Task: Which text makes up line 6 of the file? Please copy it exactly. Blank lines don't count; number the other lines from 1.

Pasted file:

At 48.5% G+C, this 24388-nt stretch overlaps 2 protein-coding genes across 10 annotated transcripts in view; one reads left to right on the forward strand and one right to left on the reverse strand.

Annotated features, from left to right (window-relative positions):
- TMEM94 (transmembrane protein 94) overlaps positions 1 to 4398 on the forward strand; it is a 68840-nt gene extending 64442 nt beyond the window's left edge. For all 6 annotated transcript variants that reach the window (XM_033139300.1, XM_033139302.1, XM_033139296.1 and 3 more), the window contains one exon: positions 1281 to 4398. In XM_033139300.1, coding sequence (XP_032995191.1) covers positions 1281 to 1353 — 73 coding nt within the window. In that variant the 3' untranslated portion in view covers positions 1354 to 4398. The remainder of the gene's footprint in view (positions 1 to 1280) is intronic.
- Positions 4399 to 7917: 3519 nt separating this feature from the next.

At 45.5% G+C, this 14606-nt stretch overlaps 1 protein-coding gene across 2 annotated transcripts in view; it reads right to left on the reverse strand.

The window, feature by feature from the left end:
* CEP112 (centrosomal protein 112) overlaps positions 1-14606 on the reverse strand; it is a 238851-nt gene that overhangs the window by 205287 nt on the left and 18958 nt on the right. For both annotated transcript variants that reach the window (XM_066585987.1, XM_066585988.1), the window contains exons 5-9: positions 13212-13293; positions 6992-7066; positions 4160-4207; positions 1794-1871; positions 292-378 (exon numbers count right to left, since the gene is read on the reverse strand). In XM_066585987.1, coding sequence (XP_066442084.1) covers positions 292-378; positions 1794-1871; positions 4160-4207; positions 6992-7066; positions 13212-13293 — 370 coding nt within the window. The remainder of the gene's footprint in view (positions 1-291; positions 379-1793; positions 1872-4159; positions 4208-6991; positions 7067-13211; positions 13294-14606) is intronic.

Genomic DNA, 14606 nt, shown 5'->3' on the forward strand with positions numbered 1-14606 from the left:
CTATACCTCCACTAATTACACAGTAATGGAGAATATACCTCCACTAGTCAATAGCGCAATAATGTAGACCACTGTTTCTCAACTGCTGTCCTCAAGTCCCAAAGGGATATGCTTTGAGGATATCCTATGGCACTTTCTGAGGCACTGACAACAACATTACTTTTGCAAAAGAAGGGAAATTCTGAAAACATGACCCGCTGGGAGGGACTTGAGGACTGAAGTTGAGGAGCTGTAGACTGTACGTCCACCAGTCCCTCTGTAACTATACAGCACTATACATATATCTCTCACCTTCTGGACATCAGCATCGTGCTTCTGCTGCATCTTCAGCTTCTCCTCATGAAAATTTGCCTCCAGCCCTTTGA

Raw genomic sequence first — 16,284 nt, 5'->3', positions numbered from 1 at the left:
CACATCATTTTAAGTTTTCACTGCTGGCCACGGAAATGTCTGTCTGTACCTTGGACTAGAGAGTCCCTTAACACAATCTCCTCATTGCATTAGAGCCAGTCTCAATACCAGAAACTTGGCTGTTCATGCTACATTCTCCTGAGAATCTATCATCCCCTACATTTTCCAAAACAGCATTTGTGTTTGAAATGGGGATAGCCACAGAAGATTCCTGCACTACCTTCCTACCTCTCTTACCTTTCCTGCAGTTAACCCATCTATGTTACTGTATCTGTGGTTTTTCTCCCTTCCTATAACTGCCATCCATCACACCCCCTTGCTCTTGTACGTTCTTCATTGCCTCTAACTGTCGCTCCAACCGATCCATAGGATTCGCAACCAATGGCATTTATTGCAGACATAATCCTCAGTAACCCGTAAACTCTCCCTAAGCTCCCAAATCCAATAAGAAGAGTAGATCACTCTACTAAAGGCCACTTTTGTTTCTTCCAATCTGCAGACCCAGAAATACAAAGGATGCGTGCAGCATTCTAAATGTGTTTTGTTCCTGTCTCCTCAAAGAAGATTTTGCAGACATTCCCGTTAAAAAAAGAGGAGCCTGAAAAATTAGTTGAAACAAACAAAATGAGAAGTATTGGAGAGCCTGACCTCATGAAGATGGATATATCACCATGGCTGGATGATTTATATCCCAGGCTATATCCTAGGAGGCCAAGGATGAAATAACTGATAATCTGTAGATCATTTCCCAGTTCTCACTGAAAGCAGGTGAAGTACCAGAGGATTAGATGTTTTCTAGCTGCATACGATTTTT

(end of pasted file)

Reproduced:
The window, feature by feature from the left end: